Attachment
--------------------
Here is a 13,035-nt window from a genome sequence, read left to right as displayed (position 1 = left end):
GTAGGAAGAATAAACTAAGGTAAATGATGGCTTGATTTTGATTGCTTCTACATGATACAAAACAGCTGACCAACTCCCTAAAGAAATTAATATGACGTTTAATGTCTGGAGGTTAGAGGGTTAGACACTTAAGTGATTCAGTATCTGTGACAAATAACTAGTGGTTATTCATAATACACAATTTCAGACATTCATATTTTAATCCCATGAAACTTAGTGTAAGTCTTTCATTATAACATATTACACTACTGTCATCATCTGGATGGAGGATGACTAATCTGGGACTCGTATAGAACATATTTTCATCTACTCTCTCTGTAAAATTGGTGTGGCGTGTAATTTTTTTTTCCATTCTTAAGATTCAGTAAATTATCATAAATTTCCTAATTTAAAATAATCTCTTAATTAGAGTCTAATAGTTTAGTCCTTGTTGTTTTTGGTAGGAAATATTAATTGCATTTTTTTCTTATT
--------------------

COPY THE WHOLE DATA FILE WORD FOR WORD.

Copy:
Here is a 13,035-nt window from a genome sequence, read left to right as displayed (position 1 = left end):
GTAGGAAGAATAAACTAAGGTAAATGATGGCTTGATTTTGATTGCTTCTACATGATACAAAACAGCTGACCAACTCCCTAAAGAAATTAATATGACGTTTAATGTCTGGAGGTTAGAGGGTTAGACACTTAAGTGATTCAGTATCTGTGACAAATAACTAGTGGTTATTCATAATACACAATTTCAGACATTCATATTTTAATCCCATGAAACTTAGTGTAAGTCTTTCATTATAACATATTACACTACTGTCATCATCTGGATGGAGGATGACTAATCTGGGACTCGTATAGAACATATTTTCATCTACTCTCTCTGTAAAATTGGTGTGGCGTGTAATTTTTTTTTCCATTCTTAAGATTCAGTAAATTATCATAAATTTCCTAATTTAAAATAATCTCTTAATTAGAGTCTAATAGTTTAGTCCTTGTTGTTTTTGGTAGGAAATATTAATTGCATTTTTTTCTTATT